Running Doc: Explaining spinal stenosis, which has Mets captain David Wright on the disabled list (Daily News)
Dear Running Doc:
I am a New York Mets fan. I just read that David Wright has spinal stenosis and back pain. I hope you know something about backs. Is this career ending or does he need surgery? Could there be something else to help him?
— Johnny R. Flushing, NY.
Thank you, Johnny for the question. Yes, I do know something about back pain and have made it a subspecialty to my practice of sports medicine. Back when I was a fellow working with Dr. Allan Levy of the New York Giants, he asked me to see the patients with back pain coming into his office. At that time all back pain was treated with the same set of exercises. It was like shooting buckshot at a barn and hoping to hit a bull’s-eye. I applied sports medicine principles of finding an exact diagnosis and developing specific treatment plans depending on the diagnosis.
The spinal canal is the place where the spinal cord runs down your back and spinal nerves exitat each level of vertebra. When the canal is congenitally small it is called spinal stenosis. You can’t pick your parents and some people are just born this way. Some people never have a problem with a small canal. Others may reach a “critical mass” (like when atoms reach a certain speed there can be a nuclear explosion) at any age and the small canal results in rubbing of nerves causing inflammation and then pain.
A good history is usually enough to make the diagnosis. When the examiner asks “is there anything that you do that brings on the pain?” the patient will usually say: “Yes, when I brush my teeth in the morning I feel the pain.”
Doctors call this the “toothbrush sign.” Of course, a physical exam is important to be sure there is no neurologic symptoms. An MRI can assess how stenotic the canal actually is.
Baseball players, as they get ready to bat at home plate, with bent knees, are in this very same position. Nerves are rubbing and pain increases. That is why David Wright is having problems.
Treatment for spinal stenosis usually starts with physical therapy meant to increase flexibility of back muscles so as not to pull on the back and cause more rubbing. Picture muscles and tendons attached to the spine as strings. The shorter the string, the more movement of the spine with every motion. If you elongate the string with stretching, less movement of the spine and less nerves rubbing and therefore less pain.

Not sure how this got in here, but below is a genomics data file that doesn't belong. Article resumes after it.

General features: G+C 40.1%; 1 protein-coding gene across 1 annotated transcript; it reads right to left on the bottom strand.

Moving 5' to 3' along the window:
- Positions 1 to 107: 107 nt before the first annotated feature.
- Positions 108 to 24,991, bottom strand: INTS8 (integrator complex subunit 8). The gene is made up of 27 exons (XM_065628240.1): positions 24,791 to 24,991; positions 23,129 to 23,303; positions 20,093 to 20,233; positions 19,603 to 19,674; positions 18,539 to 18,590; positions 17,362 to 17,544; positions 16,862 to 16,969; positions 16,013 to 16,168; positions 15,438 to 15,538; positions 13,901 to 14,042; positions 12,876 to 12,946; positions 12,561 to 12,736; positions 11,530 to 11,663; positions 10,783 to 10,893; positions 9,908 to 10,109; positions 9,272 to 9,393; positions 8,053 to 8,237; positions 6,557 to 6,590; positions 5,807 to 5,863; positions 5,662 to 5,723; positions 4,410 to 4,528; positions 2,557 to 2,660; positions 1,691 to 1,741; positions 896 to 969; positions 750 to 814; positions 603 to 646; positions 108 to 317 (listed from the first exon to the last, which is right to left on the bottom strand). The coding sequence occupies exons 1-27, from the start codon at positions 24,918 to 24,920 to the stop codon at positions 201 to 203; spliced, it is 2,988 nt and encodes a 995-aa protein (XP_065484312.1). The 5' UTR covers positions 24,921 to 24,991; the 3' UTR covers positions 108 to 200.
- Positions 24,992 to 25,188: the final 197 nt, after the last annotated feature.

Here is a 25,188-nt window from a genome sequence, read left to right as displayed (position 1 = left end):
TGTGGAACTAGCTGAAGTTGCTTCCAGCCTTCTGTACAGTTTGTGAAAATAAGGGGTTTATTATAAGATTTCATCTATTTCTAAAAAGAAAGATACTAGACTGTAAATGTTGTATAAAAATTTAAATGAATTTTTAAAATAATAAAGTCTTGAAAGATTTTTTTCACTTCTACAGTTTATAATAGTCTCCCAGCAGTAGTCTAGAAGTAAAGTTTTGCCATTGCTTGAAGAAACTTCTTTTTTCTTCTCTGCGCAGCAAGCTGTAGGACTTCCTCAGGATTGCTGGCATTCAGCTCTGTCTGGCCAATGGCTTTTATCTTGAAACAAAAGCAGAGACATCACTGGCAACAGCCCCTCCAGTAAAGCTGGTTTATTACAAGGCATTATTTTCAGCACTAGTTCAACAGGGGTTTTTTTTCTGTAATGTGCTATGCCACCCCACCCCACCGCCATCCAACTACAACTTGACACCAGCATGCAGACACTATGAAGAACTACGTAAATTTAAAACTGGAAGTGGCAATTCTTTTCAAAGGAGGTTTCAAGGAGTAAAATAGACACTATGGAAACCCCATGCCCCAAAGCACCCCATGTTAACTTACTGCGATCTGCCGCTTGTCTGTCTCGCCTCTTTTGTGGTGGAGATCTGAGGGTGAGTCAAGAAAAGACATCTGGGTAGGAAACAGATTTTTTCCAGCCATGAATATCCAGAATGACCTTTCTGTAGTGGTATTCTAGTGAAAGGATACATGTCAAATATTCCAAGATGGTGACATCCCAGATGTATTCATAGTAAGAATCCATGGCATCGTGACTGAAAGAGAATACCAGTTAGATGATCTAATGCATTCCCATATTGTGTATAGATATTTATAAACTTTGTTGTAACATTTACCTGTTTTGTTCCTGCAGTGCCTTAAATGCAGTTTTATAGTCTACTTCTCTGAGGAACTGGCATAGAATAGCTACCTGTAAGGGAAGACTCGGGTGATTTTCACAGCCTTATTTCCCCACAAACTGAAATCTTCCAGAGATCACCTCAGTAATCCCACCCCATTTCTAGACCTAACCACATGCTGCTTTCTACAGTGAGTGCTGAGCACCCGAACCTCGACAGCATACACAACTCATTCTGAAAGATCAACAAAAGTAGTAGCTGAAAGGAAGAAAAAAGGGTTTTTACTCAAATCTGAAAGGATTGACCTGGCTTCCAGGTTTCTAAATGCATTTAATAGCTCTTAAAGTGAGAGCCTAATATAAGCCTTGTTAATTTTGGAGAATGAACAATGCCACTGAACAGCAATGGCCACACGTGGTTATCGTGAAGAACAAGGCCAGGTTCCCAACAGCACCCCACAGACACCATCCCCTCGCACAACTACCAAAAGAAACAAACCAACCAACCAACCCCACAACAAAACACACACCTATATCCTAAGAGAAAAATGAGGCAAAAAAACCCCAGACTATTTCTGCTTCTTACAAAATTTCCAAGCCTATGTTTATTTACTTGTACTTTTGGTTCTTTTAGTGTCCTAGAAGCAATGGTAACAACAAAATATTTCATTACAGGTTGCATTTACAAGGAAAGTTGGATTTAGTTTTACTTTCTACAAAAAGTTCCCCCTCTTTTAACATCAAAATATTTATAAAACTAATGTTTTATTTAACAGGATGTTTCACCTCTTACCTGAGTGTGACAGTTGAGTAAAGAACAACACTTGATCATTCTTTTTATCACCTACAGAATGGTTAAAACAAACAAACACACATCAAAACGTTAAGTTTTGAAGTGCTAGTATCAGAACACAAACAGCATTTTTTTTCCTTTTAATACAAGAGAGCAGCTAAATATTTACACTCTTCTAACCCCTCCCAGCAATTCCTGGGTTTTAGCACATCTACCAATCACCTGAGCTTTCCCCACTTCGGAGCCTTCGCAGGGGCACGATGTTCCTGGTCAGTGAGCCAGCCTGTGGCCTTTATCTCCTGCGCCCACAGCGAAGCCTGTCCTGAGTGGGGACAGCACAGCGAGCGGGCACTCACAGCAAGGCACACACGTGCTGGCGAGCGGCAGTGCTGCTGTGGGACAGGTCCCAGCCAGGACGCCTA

If that doesn’t work there is always a surgical procedure to increase the space of the canal either done traditionally or with a laser. Both back surgeries require about one year of rehabilitation before returning to normal and there are no guarantee that the player will get back to play their sport at the same level.
Over the last few years, PRP treatments have been tried with varying success. These treatments can be done in the office and do not require pinpoint accuracy with the injection. The concept is to flood the area with structures in the platelet fluid that will bring in stem cells to naturally increase the space for the nerves. This is still an experimental procedure with which I have had good results. The only downside I see is its expense: insurance still does not reimburse for this procedure.
Johnny, I have not examined David Wright, nor have I read his records or spoken to his medical people, so I do not know how stenotic his spine is. I, like you, hope he has a mild case for which physical therapy makes a difference. Nevertheless, no matter how stenotic, everyone I know should start with physical therapy, as he is doing. It sounds like he is getting appropriate treatment. The New York Mets need him and I’m sure all the fans are rooting for him. We hope therapy works and we see him playing soon.
I hope this answers your question. If you have any more questions please feel free to write in.
Lewis G Maharam M.D. FACSM is one of the worlds’ most extensively credentialed and well-known sports health experts. Better known as Running Doc™, Maharam is the author of the Running Doc’s Guide to Healthy Running and is past medical director of the NYC Marathon and Rock ‘n’ Roll Marathon series. He is the medical director of the Leukemia & Lymphoma Society’s Team in Training program. He is also past president of the New York Chapter of the American College of Sports Medicine. Learn more at runningdoc.com. Want your question answered in this column? Write to firstname.lastname@example.org or write your questions or comments in the comments section below.
One thought on “Surgeon explains why David Wright is sidelined with spinal stenosis”
I just wanted to say thank you. This article answered all the questions I had. I’ve read many things to try to get answers and understand better, and now I do. I appreciate the time and effort you put into it!
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